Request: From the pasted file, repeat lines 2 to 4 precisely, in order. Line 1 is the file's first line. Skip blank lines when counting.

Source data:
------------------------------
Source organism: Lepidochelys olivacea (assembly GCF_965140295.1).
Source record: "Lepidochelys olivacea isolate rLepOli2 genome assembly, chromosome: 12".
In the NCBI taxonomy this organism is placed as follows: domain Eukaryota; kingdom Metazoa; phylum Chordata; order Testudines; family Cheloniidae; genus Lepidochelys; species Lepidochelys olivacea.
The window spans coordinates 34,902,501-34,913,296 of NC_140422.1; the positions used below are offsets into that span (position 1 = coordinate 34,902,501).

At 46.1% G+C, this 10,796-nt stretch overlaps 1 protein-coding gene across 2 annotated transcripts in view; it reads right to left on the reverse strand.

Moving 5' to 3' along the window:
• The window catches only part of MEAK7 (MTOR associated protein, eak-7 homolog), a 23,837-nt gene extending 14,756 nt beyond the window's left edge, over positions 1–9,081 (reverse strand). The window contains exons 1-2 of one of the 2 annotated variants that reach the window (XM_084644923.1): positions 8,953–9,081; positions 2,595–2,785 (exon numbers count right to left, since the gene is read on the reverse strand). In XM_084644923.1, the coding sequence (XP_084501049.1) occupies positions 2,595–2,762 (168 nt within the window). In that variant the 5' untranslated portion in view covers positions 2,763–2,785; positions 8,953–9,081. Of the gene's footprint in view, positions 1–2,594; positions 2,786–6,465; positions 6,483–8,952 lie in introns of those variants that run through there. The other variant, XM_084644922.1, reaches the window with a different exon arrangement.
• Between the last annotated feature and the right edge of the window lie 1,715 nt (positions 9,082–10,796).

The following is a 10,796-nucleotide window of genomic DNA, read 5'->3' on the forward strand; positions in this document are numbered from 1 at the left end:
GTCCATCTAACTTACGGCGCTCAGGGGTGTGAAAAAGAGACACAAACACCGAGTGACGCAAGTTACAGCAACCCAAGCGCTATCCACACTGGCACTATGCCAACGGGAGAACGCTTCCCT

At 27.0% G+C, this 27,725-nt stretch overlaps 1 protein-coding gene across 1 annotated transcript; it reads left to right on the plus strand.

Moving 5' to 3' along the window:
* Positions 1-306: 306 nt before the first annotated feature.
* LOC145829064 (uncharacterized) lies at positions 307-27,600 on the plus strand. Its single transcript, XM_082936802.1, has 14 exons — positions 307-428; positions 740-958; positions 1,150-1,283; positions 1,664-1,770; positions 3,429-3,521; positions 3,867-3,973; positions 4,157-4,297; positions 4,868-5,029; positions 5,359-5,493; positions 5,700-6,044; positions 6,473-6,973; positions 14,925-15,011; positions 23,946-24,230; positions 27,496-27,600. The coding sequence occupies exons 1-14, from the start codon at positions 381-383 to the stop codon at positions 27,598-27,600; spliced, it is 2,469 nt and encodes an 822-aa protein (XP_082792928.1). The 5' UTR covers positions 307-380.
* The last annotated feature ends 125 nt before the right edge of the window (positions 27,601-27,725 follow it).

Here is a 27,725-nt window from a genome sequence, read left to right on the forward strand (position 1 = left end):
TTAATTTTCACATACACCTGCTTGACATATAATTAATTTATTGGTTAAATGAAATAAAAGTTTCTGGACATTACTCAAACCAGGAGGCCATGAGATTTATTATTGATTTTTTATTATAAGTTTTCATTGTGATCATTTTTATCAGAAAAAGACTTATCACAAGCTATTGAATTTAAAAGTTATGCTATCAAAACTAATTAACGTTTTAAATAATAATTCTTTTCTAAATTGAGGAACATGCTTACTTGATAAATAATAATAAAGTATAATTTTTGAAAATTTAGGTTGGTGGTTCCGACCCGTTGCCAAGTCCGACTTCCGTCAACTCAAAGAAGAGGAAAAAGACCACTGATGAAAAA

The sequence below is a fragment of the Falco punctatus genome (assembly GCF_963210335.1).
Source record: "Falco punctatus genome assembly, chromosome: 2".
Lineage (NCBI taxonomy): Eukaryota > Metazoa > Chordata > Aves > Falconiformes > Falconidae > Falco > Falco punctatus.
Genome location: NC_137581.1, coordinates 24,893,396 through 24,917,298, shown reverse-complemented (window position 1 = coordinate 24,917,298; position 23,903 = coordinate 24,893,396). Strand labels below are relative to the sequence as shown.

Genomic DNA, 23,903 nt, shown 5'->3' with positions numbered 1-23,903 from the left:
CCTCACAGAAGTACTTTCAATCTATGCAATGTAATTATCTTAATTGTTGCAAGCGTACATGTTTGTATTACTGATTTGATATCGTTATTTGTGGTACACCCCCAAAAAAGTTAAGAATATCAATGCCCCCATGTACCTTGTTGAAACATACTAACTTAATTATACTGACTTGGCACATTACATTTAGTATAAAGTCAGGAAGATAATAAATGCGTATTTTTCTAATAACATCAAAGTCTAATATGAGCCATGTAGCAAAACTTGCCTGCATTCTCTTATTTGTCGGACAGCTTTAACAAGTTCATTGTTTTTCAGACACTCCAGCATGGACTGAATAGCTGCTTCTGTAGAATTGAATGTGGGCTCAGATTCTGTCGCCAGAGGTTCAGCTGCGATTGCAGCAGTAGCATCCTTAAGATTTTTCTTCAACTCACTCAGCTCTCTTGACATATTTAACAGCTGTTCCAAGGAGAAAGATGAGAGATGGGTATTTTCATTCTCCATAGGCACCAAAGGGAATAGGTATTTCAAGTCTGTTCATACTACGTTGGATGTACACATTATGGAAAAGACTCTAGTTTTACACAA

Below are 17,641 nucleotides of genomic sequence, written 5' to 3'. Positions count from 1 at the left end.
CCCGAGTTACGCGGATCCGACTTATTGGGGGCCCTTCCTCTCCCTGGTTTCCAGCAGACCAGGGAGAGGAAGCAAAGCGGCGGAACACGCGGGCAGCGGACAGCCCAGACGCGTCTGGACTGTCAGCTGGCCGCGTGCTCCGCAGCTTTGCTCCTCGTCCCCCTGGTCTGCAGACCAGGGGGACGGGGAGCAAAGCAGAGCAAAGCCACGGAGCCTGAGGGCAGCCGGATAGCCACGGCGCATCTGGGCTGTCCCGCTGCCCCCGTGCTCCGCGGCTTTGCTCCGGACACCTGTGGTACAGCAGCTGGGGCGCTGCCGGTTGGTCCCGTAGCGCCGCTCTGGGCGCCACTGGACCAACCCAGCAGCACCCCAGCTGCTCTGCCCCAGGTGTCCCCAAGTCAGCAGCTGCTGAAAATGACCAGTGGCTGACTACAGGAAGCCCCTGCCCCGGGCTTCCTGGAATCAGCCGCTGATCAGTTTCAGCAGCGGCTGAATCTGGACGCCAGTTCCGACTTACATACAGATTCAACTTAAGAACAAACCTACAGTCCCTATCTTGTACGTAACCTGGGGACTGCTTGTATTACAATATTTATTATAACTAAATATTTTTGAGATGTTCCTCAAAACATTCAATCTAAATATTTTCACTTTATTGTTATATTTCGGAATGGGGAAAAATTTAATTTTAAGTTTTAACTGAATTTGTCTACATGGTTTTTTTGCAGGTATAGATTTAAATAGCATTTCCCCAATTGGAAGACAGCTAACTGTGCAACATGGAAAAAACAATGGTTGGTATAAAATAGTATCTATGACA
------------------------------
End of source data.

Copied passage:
Source record: "Lepidochelys olivacea isolate rLepOli2 genome assembly, chromosome: 12".
In the NCBI taxonomy this organism is placed as follows: domain Eukaryota; kingdom Metazoa; phylum Chordata; order Testudines; family Cheloniidae; genus Lepidochelys; species Lepidochelys olivacea.
The window spans coordinates 34,902,501-34,913,296 of NC_140422.1; the positions used below are offsets into that span (position 1 = coordinate 34,902,501).